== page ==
Member of:  Edison Inventors Association, Fort Myers, FL   Member of:  Tampa Bay Inventors Council, Largo, FL
Lost opportunity.

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A simple assembly.

The way I see it

 Duracon was founded in 1985 and incorporated in 1987 with the goal of developing
new technologies in a narrow segment of the fiber optic industry.

 Utilizing my personal experience in micro-machining (in the more traditional sense
of this word
) and micro-mechanics, as well as my mechanical engineering background,
Duracon Inc. became involved in solving problems inherent to the connectorization of
optical waveguides with and without the use of adhesives in both multi-mode and single-
mode applications.
 Some of these technologies were successfully marketed and are currently being
used by companies in the US as well as abroad.

 In 1996 I was asked by Valdor Fiber Optics Inc. a company located in Silicon Valley,
California, a manufacturer of non-epoxy type of fiber optic connectors, to personally join
Valdor in the capacity of R&D manager to help bring to the next level their Impact
 Until 1997 Duracon Inc. and the R&D department of Valdor Fiber Optics Inc.
were co-existing at the same location at 608 Cypress Ave. in Venice, Florida.

 In 1997 Valdor's R&D department and its main facility in San Jose moved to a new
location in Reno, Nevada and then in 1999 moved back to San Jose, California.
For me personally, this period of time turned out to be exceptionally fruitful.

 In 1999 I received a patent for a fishing reel casting attachment and granted
Duracon Inc. exclusive rights for its commercialization.
 At Valdor, although financially constrained, I was able to successfully close several
internal projects such as: an SC connector, FC connector and collimators, all utilizing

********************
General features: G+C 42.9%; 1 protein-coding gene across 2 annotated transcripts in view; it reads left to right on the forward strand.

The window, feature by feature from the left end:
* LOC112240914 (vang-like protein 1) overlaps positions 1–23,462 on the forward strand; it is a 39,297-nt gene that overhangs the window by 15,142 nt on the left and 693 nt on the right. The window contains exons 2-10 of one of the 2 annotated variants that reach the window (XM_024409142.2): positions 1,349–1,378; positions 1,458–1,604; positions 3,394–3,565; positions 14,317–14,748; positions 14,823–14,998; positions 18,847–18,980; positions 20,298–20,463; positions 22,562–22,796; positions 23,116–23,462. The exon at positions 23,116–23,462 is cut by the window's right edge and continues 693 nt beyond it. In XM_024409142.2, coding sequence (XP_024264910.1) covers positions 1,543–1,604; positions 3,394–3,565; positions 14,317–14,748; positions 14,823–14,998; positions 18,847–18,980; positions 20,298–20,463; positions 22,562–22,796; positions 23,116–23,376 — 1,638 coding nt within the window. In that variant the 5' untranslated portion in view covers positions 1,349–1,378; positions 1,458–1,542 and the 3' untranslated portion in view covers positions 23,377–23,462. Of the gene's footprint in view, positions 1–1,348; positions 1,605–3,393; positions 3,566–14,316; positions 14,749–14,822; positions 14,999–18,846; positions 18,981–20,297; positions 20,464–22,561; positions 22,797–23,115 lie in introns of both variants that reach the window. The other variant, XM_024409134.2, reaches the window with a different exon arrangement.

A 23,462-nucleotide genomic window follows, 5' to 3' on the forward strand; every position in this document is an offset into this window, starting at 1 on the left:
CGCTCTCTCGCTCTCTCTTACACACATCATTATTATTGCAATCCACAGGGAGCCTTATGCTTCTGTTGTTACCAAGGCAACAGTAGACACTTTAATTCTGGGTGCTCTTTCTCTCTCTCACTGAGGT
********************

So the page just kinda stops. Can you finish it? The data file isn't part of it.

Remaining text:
Impact Mount Technology™ to name a few, as well as design and develop
an automatic fiber optic cleaver for which in 2000 the patent application was filed.
 This was, and I believe still is, the only cleaver in the industry that is integrated
with the connector mounting tool. I received a patent for the automatic cleaver in 2003.
This patent has been assigned to Valdor.

 I also enjoyed contributing to the design and development of the Fiber Optic Hand
Polisher for one of Valdor's projects. The primary concept and design of it was conceived
by William W. Gardetto a COO of MicroBioMed Cororation, a Dallas, TX based company.
 Working together with Bill Gardetto however, to fine-tune the final version of it to be
acceptable to Valdor's customer, was an intense and unforgettable experience.
We knew that we were giving birth to a one of a kind product.
 Unfortunately, despite the uniqueness of the design Valdor decided not to seek
the protection of the intellectual property and an opportunity to patent the polisher was lost.

 I also enjoyed working closely with Tom Hall of Funk and Hall Mfg. a St. George,
Utah based company, on redesigning the hand operated, gun type impact mounting